Michael Madigan Seeking to Delay Racketeering Trial as Supreme Court Hears Case on Federal Bribery Statute

Michael Madigan file photo (WTTW News)Michael Madigan file photo (WTTW News)

With his racketeering trial just months away, Michael Madigan is now seeking a delay while the U.S. Supreme Court hears a separate case that could “impact nearly every phase” of the former Illinois House speaker’s proceedings.

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The defense teams for Madigan, as well as his longtime confidant and current co-defendant Michael McClain, are seeking to strike their upcoming trial date and delay all proceedings until the Supreme Court issues a ruling in a case that could rewrite the federal bribery statute.

“The interests of judicial economy and fairness to the parties, particularly the defendants, dictate the need for a stay of the proceedings or, at the very least, a continuance of the trial date until after the Supreme Court renders its decision in Snyder,” attorneys for Madigan and McClain wrote in a new motion Tuesday.

The new case before the high court (James E. Snyder v. U.S.) could determine whether the federal bribery statute ​​criminalizes only bribery or also reaches gratuities — defined as payments in recognition of actions a state or local official has already taken or committed to take, without any quid pro quo agreement to take those actions.

Madigan is currently scheduled to stand trial on April 1 on allegations that he participated in, and benefited from, a variety of corruption schemes. Among the charges he’s facing are counts of racketeering conspiracy, using interstate facilities in aid of bribery, wire fraud and attempted extortion.

He’s set to be tried alongside McClain, who is charged with racketeering conspiracy and individual counts of using interstate facilities in aid of bribery and wire fraud.

The court is expected to issue a ruling in the Snyder case by June 2024, and Madigan’s defense team recommended pushing the trial date back until next fall.

Madigan and McClain’s attorneys argue that extra time would be put to good use. Prosecutors are still turning over discovery files, including 12,000 pages of materials and approximately 36 hours of recordings that were given to the defense just last month.

The high court’s review has already had an impact on the related case of four former ComEd officials convicted in May of attempting to bribe Madigan.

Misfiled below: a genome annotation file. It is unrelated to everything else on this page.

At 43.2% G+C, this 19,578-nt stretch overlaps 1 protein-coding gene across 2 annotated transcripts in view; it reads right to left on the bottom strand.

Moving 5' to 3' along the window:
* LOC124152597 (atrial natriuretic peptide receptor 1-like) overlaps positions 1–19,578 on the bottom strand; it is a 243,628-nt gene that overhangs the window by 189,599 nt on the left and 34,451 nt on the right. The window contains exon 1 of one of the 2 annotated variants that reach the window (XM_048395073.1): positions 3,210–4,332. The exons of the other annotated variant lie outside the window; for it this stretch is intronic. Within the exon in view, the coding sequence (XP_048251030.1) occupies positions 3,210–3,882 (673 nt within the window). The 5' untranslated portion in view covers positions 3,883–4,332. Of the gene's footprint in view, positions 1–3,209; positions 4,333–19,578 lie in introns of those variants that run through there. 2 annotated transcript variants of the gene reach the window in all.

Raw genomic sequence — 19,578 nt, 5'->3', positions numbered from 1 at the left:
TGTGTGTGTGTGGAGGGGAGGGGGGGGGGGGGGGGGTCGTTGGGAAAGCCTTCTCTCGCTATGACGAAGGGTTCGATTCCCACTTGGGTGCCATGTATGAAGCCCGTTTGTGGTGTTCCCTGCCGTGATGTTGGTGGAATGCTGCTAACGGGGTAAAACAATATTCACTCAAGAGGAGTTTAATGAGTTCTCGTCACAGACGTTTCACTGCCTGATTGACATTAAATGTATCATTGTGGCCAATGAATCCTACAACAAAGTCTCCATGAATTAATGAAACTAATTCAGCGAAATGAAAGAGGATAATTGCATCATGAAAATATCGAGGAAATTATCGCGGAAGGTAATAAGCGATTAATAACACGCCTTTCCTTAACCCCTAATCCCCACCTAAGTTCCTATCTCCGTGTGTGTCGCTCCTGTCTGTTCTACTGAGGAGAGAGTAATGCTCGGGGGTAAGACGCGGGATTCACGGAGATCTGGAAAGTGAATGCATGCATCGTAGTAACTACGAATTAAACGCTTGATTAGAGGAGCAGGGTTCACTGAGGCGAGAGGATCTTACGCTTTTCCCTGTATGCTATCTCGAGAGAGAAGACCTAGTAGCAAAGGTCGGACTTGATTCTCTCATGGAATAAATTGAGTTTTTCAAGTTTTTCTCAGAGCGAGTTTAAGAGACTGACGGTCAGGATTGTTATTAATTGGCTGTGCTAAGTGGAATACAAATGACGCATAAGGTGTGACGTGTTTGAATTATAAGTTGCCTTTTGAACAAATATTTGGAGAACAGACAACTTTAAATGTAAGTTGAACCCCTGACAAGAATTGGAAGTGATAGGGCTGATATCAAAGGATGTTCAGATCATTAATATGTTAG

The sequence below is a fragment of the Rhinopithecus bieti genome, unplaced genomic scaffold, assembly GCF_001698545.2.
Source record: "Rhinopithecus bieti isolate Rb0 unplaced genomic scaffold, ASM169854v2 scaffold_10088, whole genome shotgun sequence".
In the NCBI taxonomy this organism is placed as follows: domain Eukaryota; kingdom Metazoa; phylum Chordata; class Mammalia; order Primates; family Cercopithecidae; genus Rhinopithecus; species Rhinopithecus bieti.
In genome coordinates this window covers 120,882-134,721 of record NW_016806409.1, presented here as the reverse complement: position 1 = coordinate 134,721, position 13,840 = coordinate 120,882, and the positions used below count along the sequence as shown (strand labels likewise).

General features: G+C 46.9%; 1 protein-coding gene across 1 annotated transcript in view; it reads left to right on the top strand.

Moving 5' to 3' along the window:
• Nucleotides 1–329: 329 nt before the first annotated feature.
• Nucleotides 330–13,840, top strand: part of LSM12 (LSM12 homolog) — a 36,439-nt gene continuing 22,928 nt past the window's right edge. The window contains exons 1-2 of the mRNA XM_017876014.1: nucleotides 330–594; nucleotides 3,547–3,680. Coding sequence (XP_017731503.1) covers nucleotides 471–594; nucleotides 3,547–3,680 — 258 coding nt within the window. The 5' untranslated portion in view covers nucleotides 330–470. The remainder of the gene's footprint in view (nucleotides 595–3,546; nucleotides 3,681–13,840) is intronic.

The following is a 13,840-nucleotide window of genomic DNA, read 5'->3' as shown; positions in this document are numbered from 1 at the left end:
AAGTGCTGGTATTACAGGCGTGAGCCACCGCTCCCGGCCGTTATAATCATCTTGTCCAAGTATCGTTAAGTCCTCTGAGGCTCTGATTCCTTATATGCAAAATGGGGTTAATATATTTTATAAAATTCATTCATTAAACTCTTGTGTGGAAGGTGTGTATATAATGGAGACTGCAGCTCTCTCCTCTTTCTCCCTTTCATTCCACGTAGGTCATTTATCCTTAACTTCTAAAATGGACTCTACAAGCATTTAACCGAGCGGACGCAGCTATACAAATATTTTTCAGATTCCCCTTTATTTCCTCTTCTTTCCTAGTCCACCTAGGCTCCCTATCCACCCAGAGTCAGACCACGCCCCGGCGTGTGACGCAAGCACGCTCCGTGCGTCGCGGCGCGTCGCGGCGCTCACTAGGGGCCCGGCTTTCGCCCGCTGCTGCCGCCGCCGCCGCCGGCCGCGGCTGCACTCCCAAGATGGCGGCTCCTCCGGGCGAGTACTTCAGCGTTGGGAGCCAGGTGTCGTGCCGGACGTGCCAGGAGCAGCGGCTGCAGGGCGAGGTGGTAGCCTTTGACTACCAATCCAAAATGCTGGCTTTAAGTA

A federal judge this week struck the January 2024 sentencing dates for the “ComEd Four” — McClain, ex-ComEd CEO Anne Pramaggiore, retired ComEd executive John Hooker and ex-City Club of Chicago president and former ComEd consultant Jay Doherty, who were each convicted of bribery conspiracy, bribery and willfully falsifying the company’s books.

During that trial, federal prosecutors painted the defendants as a close-knit group of “conspirators” who plotted to “corruptly influence and reward Madigan” in order to get his support on legislation in Springfield that would benefit the utility company.

But last week, attorneys for the ComEd Four argued that the Supreme Court’s ruling in the Snyder case could prove “fatal” to the guilty verdicts rendered earlier this year.

“If Defendants’ long-expressed and strenuously argued-for position becomes the law of the land,” defense teams in the ComEd bribery case wrote in a Dec. 14 motion, “then the Government will have done a terrible injustice to them by prosecuting them for conduct that is not criminal, irreparably and forever damaging their lives, careers, reputations, and relationships.”

Tim Mapes — Madigan’s longtime chief of staff who was convicted in August of lying to a grand jury and attempted obstruction of justice — is also seeking to delay his own sentencing date, arguing that the Snyder decision could have “direct relevance to the perjury and obstruction allegations in this case.”

Contact Matt Masterson: @ByMattMasterson[email protected] | (773) 509-5431

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